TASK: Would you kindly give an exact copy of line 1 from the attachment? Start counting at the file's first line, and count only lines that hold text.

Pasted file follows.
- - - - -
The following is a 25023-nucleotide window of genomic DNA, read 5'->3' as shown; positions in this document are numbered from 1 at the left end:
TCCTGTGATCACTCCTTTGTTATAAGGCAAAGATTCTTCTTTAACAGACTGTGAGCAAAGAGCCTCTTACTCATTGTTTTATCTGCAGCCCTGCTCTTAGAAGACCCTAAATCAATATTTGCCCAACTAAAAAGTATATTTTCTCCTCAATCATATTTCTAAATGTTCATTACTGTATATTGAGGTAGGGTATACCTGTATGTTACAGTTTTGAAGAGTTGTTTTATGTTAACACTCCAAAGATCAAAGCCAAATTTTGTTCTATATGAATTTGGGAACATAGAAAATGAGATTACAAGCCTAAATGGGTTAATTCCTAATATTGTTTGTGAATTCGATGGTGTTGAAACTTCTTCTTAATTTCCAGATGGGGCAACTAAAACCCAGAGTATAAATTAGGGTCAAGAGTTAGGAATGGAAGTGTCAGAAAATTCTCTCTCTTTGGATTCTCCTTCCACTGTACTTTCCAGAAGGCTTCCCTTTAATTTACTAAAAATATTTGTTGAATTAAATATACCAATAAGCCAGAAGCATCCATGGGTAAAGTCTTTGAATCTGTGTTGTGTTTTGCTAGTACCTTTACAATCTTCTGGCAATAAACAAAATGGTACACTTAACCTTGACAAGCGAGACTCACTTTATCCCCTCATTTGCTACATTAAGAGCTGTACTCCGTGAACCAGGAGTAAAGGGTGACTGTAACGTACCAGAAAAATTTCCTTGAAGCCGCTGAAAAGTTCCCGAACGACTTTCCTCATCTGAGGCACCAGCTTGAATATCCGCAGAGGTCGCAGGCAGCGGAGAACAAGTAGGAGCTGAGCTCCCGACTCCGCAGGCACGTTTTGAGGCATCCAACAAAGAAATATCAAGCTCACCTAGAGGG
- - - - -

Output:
The following is a 25023-nucleotide window of genomic DNA, read 5'->3' as shown; positions in this document are numbered from 1 at the left end: